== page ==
Competency-Based Education Grows – Slowly but Steadily

A new survey shows sustained enthusiasm for competency-based education in the United States, as colleges and universities explore how to offer this learner-centered form of postsecondary education.



Inside Higher Ed reports that the survey shows competency-based education (CBE) has “spread slower than many expected, particularly given hype in recent years about its approach, which emphasizes what students know and can do, tends to be more focused on employer needs, and often features elements of personalization and self-pacing for students.”

CBE was endorsed by the U.S. Department of Education in 2013. The steady expansion since then demonstrates a deliberate approach by institutions, according to Amy Laitinen, director for higher education at New America’s program for Education Policy, “It’s growing thoughtfully and carefully, and that’s what we need,” Laitinen told Insider Higher Ed.


Most institutions interested in CBE

The survey, co-conducted by the American Institutes for Research and Eduventures, was based on responses from 501 colleges and universities. It found 57 colleges among the respondents were operating at least one competency-based credential, for a total of 512 programs. Meanwhile, 430 institutions reported they were either interested in CBE or in the process of developing a program.

The survey acknowledged various definitions of competency-based education, and found many colleges use elements of CBE while not fully adopting it. This approach sometimes is described as competency-based learning. For the purposes of the survey, however, the authors set the threshold as institutions offering an entire program that features at least one of the following characteristics:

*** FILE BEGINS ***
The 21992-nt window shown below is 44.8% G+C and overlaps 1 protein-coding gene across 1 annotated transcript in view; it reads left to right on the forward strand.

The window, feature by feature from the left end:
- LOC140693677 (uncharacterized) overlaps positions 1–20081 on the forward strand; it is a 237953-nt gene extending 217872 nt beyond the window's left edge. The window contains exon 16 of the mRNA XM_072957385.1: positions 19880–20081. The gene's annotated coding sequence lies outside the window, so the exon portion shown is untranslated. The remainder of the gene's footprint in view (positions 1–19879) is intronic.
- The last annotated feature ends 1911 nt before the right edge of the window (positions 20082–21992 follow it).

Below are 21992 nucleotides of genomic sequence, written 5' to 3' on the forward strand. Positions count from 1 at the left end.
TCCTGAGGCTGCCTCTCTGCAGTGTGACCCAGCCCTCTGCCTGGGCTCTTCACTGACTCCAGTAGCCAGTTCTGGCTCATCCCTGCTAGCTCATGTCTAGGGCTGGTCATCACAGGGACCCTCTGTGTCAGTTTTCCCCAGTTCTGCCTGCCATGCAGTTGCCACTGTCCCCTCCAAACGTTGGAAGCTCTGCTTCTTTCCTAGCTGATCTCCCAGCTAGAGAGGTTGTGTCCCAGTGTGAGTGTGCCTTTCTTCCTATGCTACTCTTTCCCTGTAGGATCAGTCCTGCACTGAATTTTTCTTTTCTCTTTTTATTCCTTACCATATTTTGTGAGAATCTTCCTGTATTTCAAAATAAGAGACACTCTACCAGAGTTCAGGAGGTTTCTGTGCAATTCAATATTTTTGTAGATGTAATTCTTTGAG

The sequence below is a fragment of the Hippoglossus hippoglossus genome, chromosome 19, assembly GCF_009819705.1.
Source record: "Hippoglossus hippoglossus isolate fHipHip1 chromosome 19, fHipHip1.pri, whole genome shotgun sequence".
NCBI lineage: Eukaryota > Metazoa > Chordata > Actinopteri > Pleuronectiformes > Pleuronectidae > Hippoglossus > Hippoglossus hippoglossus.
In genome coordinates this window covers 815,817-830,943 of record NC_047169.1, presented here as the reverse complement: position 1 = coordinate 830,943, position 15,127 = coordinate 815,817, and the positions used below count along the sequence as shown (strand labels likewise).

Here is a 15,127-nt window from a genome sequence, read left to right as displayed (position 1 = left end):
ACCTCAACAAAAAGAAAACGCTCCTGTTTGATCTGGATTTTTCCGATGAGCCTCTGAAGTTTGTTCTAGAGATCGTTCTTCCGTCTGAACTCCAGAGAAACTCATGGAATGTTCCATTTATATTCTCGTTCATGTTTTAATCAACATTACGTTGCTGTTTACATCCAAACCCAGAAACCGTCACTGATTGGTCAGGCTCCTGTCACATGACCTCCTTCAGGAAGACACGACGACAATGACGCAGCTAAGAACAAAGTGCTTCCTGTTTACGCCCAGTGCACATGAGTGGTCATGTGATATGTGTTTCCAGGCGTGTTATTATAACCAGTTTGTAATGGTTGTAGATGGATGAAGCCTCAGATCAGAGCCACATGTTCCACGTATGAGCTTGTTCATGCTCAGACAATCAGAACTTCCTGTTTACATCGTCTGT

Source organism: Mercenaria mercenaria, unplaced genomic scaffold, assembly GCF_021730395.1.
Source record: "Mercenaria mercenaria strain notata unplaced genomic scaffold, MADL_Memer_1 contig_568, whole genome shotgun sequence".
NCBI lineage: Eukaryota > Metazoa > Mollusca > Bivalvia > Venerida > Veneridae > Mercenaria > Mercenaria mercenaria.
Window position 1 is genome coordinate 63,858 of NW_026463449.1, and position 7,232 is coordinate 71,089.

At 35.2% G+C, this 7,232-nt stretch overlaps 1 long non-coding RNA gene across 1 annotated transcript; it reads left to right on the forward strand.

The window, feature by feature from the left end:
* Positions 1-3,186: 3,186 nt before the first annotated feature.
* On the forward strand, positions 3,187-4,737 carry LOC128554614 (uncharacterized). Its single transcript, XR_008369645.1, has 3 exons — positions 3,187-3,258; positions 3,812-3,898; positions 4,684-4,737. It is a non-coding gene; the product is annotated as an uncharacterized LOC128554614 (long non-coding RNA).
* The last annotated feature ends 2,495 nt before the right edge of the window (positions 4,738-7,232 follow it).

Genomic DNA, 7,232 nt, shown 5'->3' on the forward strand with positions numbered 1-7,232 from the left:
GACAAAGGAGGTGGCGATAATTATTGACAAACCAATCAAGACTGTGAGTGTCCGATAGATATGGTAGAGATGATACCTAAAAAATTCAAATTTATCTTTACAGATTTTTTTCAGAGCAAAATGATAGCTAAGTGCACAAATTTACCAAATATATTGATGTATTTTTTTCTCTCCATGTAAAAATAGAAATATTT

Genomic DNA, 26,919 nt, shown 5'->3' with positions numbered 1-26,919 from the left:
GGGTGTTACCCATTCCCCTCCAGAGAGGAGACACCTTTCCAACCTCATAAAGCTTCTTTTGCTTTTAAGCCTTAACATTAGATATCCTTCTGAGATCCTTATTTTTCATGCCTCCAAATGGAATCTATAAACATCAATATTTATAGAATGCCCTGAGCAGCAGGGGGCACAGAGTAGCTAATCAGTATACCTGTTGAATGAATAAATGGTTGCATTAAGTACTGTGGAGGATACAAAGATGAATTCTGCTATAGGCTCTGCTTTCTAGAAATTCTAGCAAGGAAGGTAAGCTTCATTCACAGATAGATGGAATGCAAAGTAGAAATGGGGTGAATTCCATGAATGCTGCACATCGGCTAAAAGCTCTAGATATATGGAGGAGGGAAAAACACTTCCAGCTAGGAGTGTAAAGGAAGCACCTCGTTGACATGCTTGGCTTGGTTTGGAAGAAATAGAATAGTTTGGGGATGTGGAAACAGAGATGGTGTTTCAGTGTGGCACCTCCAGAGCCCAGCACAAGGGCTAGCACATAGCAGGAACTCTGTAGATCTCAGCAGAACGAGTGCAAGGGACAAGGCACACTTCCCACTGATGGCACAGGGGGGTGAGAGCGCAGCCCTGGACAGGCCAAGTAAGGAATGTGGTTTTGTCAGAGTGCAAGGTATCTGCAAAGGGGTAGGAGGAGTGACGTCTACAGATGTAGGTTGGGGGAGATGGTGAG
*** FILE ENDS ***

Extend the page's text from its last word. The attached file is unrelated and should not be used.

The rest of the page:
1. Learning is measured in competencies, and either quantified without reference to seat time or mapped to measures of seat time;

2. Students advance from the course or complete the program based              on mastering all required competencies; or

3. Courses or programs can be substantially “self-paced” by students.


Advantages and barriers

The survey also asked the institutions what was most appealing about CBE programs. Among those with programs or in the process of adopting them, 55% saw an opportunity to provide options for nontraditional students, and 56% sought to better prepare students for the workforce.

The study authors identified several barriers to CBE implementation, with more than half of the respondents citing three:

  • Federal student aid regulations
  • Institutional business processes
  • Costs associated with program startup

“Because CBE may be a less familiar approach to teaching and learning, program leaders may encounter local barriers to implementation on their campuses, ranging from institutional processes and infrastructure to stakeholder buy-in. External factors, such as accreditation and financial aid regulations, also may affect an institution’s decision to implement CBE,” the authors wrote.


The employer perspective

An earlier study, by the American Enterprise Institute in 2015, found limited awareness of competency-based education among employers. The limited number of hiring managers in that survey who were aware of CBE held a favorable view. The report recommended that institutions offering CBE programs partner closely with employers:

“Given this lack of awareness and understanding in the marketplace, an opportunity exists for the field to engage employers more proactively as partners in CBE programs, something most hiring organizations strongly desire. Employer openness to further engagement presents a real opportunity for CBE providers to emphasize the potential impact of CBE programs not only on students, but also on the employers eager to hire them.”

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